|Appears in Collections:||Faculty of Health Sciences and Sport Journal Articles|
|Peer Review Status:||Refereed|
|Title:||Continuity of care in community midwifery|
|Keywords:||Home health care|
|Citation:||Bowers J, Cheyne H, Mould G & Page M (2015) Continuity of care in community midwifery. Health Care Management Science, 18 (2), pp. 195-204. https://doi.org/10.1007/s10729-014-9285-z|
|Abstract:||Continuity of care is often critical in delivering high quality health care. However, it is difficult to achieve in community health care where shift patterns and a need to minimise travelling time can reduce the scope for allocating staff to patients. Community midwifery is one example of such a challenge in the National Health Service where postnatal care typically involves a series of home visits. Ideally mothers would receive all of their antenatal and postnatal care from the same midwife. Minimising the number of staff-handovers helps ensure a better relationship between mothers and midwives, and provides more opportunity for staff to identify emerging problems over a series of home visits. This study examines the allocation and routing of midwives in the community using a variant of a multiple travelling salesmen problem algorithm incorporating staff preferences to explore trade-offs between travel time and continuity of care. This algorithm was integrated in a simulation to assess the additional effect of staff availability due to shift patterns and part-time working. The results indicate that continuity of care can be achieved with relatively small increases in travel time. However, shift patterns are problematic: perfect continuity of care is impractical but if there is a degree of flexibility in the visit schedule, reasonable continuity is feasible.|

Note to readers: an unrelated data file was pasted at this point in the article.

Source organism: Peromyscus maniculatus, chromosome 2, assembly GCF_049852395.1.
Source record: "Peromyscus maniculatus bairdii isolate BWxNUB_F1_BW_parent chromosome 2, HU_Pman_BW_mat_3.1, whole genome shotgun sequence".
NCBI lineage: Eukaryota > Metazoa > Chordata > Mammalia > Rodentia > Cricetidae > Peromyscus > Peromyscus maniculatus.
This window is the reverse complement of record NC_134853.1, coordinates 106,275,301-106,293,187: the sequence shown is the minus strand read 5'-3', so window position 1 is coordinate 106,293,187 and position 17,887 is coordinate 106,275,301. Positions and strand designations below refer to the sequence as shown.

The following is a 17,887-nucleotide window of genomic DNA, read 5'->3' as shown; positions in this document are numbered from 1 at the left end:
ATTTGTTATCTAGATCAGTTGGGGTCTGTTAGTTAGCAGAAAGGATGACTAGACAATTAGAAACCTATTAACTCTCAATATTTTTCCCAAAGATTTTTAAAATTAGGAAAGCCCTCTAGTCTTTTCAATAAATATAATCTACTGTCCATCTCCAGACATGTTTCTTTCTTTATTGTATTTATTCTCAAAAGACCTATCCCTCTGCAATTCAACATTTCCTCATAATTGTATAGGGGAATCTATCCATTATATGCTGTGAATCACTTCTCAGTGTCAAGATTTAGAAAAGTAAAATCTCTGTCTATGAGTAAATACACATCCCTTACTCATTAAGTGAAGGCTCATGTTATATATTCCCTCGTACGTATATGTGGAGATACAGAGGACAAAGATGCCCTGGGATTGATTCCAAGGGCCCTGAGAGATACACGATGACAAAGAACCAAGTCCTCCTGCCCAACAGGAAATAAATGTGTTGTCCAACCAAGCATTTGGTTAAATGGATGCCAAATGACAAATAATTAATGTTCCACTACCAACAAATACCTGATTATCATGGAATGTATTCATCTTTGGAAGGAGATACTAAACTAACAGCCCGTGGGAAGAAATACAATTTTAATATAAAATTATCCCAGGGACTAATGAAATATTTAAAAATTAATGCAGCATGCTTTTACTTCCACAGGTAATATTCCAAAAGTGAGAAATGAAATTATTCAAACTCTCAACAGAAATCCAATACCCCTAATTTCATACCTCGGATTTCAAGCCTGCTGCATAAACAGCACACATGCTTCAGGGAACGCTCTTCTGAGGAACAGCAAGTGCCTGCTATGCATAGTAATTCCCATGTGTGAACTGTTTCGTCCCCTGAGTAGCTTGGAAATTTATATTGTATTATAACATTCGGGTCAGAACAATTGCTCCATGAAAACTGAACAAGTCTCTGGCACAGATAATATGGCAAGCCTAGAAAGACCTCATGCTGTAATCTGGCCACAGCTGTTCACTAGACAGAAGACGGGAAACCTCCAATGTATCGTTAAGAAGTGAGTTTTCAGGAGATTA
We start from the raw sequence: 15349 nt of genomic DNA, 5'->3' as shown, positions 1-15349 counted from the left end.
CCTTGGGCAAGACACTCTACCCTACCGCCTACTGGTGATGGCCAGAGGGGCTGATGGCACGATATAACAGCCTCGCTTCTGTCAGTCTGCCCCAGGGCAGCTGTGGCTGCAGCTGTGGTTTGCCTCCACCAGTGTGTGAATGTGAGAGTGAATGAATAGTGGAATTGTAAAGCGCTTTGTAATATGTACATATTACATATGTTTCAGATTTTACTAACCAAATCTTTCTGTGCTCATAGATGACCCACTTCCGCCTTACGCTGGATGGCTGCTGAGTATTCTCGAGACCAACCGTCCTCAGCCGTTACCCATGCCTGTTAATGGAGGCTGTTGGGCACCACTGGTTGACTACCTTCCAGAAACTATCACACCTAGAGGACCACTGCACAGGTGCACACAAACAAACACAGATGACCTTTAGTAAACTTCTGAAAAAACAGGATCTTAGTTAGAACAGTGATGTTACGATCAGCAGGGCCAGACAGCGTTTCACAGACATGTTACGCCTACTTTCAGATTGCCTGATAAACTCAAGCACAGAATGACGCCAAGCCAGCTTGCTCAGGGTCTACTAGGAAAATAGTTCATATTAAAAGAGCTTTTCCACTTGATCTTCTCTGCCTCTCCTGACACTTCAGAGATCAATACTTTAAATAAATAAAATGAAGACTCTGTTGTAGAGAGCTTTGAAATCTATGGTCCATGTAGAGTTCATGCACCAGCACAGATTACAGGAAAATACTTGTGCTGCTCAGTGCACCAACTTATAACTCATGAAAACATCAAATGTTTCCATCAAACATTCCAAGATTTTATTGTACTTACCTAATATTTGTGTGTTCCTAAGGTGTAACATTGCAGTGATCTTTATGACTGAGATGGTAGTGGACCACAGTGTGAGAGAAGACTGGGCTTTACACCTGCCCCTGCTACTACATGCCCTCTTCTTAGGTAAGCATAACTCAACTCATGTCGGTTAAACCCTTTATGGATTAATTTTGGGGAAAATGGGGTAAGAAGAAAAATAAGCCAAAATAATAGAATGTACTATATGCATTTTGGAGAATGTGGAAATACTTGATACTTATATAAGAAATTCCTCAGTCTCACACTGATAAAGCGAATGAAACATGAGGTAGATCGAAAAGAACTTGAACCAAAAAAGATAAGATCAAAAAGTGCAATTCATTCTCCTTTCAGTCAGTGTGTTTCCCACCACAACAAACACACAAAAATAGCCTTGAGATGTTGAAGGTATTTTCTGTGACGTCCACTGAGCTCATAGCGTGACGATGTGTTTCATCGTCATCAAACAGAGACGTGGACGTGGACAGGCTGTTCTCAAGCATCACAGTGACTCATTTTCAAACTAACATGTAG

|Rights:||This article is open-access. Open access publishing allows free access to and distribution of published articles where the author retains copyright of their work by employing a Creative Commons attribution licence. Proper attribution of authorship and correct citation details should be given.|
|Health Care Manag Sci 2014.pdf||Fulltext - Published Version||712.45 kB||Adobe PDF||View/Open|
This item is protected by original copyright
Items in the Repository are protected by copyright, with all rights reserved, unless otherwise indicated.
The metadata of the records in the Repository are available under the CC0 public domain dedication: No Rights Reserved https://creativecommons.org/publicdomain/zero/1.0/
If you believe that any material held in STORRE infringes copyright, please contact firstname.lastname@example.org providing details and we will remove the Work from public display in STORRE and investigate your claim.